Permit us to recall the writ petition challenging the legality of President Iajuddin Ahmed assuming the post of the chief adviser, clearly violating the constitution that specified the steps necessary to be taken before the president may assume that crucial post. Unquestionably the subject of the writ petition was one of the most important there could be before the higher courts. Not only as an interpretation of the constitution but also as a crucial matter facing the nation at that moment in time, the writ petition merited a hearing. The hearing on the writ petition was proceeding and the honourable judges of the High Court Bench had announced that they would pronounce their ruling the following day. But just when they were about to do so, a note from the then chief justice, hand carried by the attorney general, informed the judges concerned that the whole proceeding had been stayed. It is indeed very rare that a CJ stays a hearing while it is in progress. Rarer still is the staying of the case when the bench was about to pronounce its ruling on it. We all recall the chaos that the stay order led to, including the converging on the chief justice's chamber, vandalism, burning of cars on the court premises, and the arrest warrants against eminent lawyers. All of that left the judiciary tainted and the image of the CJ tarnished.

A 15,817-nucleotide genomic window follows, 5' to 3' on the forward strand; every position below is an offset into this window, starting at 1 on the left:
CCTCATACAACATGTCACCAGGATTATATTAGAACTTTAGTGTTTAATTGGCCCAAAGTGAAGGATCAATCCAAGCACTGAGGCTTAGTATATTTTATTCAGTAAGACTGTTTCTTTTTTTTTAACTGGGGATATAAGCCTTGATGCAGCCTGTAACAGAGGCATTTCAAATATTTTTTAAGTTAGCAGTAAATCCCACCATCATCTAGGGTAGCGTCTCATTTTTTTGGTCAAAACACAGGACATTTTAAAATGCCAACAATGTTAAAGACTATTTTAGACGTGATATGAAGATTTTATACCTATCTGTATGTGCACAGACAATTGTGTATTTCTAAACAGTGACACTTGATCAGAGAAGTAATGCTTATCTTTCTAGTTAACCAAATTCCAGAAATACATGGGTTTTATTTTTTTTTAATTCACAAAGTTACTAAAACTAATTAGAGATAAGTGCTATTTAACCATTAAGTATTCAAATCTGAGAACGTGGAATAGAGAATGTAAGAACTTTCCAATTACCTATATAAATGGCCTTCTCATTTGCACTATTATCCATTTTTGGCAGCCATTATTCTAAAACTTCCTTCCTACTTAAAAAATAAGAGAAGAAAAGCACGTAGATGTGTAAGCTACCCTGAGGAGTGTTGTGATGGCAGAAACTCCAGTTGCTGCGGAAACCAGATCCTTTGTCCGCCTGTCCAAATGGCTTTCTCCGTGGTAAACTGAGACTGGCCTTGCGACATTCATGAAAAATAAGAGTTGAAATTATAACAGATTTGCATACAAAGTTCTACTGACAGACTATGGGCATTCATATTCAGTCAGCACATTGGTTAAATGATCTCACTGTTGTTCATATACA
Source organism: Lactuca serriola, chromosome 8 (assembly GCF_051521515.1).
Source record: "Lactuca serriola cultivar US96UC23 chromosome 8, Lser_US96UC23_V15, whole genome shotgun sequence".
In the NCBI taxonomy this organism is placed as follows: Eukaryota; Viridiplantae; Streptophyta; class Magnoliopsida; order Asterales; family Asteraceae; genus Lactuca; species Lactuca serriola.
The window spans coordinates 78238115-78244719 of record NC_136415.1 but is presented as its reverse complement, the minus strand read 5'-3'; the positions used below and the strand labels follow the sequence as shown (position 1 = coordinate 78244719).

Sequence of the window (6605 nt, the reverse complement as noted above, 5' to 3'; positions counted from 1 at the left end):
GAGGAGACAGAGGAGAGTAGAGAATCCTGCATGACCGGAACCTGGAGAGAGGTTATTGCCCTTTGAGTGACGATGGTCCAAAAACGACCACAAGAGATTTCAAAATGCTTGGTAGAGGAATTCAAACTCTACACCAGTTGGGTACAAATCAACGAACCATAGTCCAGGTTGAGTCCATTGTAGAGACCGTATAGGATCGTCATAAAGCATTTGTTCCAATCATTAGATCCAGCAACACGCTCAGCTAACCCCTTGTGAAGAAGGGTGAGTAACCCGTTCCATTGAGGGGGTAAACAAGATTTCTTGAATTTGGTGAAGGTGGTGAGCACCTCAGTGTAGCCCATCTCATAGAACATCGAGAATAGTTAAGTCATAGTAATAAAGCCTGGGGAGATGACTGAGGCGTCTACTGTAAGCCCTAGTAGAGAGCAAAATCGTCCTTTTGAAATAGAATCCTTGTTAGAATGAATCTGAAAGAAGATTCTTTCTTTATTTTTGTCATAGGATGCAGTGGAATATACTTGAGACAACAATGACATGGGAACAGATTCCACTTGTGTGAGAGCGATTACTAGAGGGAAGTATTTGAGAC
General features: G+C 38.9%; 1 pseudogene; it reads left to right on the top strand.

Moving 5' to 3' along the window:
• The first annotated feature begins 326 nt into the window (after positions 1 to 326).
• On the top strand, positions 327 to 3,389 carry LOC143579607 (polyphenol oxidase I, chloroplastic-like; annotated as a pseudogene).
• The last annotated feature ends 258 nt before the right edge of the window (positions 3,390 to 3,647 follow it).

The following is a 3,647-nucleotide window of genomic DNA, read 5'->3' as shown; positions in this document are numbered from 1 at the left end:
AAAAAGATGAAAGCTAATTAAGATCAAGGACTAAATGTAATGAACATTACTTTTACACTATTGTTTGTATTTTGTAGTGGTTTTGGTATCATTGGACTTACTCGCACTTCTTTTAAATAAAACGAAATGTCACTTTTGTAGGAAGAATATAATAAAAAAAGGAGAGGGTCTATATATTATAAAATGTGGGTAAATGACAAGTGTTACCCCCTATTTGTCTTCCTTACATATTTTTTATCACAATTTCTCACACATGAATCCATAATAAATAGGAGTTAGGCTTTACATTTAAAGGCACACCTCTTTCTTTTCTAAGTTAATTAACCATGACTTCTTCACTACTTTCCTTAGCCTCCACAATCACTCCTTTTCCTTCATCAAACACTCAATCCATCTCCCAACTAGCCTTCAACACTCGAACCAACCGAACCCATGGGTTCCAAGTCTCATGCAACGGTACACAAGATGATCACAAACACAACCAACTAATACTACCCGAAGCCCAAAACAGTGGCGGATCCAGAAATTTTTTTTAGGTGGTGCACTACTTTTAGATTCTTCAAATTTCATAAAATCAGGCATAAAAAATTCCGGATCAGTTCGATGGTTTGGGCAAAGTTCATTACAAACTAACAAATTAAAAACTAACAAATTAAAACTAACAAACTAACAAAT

Tell us My Lord, was that an example of saving the nation from a crisis or throwing it into a deeper one. A proper judgment on that writ petition could have saved our democracy from entering the current emergency phase with its concomitant dangers.